Now, I will say that all investors in a company will hope to see some liquidity from their investment at some point. Hopefully, anyone investing in an early stage private company knows that that liquidity will not come for at least 5-years+. But if you think you are building your company in a way that it mgiht never go public or get sold, then you probably want to have some concept of how investors will get their money out in a reasonable amount of time with relatively little headache. There are a number of ways to do this. One is to do a royalty based financing, where some percent of revenues goes back to investors. John Landry has been a proponent of this for certain companies.

Another option is the investor put-option, where the investor at some point as the right to sell a portion of their holdings at a pre-determined multiple. The third is some sort of dividend structure. Whatever approach you pursue, do more research and talk to your lawyer and fellow entrepreneurs about the pros and cons of each approach. As an investor who focuses on companies with GOLAZO potential, I rarely contemplate these sorts of structures, but I do respect the fact that different types of companies can be financed differently. And for many investors, this kind of company can be quite attractive!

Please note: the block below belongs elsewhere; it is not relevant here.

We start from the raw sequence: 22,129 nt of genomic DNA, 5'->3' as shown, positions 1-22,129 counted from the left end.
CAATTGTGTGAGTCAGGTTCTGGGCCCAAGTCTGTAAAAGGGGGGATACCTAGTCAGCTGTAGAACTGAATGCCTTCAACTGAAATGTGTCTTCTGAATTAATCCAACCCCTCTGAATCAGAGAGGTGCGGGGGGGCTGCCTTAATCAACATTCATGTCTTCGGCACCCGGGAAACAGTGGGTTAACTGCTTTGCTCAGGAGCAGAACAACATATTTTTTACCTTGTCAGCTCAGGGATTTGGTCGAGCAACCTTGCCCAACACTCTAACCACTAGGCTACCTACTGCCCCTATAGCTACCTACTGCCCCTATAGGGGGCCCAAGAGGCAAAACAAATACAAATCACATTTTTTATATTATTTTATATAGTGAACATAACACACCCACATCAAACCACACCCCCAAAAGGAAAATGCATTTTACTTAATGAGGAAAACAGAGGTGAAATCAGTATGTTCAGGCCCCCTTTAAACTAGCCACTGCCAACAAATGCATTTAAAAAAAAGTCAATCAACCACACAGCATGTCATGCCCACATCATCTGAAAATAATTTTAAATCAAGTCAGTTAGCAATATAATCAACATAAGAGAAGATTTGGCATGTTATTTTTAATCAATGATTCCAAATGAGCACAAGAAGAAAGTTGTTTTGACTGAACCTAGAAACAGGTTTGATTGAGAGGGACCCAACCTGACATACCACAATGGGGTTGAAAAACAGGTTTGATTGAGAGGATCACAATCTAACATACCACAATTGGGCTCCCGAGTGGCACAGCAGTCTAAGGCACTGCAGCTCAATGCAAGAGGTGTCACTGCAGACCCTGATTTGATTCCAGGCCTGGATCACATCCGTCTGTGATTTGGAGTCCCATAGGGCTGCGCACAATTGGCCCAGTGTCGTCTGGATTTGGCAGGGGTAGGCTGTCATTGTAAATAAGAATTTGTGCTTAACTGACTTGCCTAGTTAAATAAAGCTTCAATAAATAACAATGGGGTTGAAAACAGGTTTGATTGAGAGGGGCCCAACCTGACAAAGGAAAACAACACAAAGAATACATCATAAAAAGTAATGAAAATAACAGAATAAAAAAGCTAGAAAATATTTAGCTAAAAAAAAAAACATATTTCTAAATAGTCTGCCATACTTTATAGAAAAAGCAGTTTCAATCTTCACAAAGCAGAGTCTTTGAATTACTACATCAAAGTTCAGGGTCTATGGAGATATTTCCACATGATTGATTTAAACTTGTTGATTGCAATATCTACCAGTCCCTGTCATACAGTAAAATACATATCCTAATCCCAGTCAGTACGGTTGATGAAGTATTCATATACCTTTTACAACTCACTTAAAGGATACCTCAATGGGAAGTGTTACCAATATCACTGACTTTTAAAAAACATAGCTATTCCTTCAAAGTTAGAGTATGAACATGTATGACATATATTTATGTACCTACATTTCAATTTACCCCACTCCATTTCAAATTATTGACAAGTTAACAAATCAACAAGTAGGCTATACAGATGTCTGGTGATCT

What do you want to know? Rob Go’s all ears! Submit a question to Riffing with Rob Go today.

How to Open a Business and Avoid Legal Mistakes

Expert on how to open a businessIt’s not easy starting up a company. Most people think that all they need is an idea and the rest will follow, but there are a whole host of legal obstacles and hoops one must jump through in order to successfully open a business that can be pretty difficult to navigate.

Enter Mick Bain and Janene Asgeirsson. They’re experts on start-up law from WilmerHale they’re here to show you how to open a business and avoid the most common legal mistakes in their FREE class next week, Legal Land Mines: What to Know When Starting Your Startup.

Mick wanted to tantalize you with a preview of all the gold nuggets of legal info you’ll receive by attending the class. He gave us the rundown of what to expect and answered a few questions for us. Read on below:

What’s the most common legal mistake you see startups making when they’re first beginning?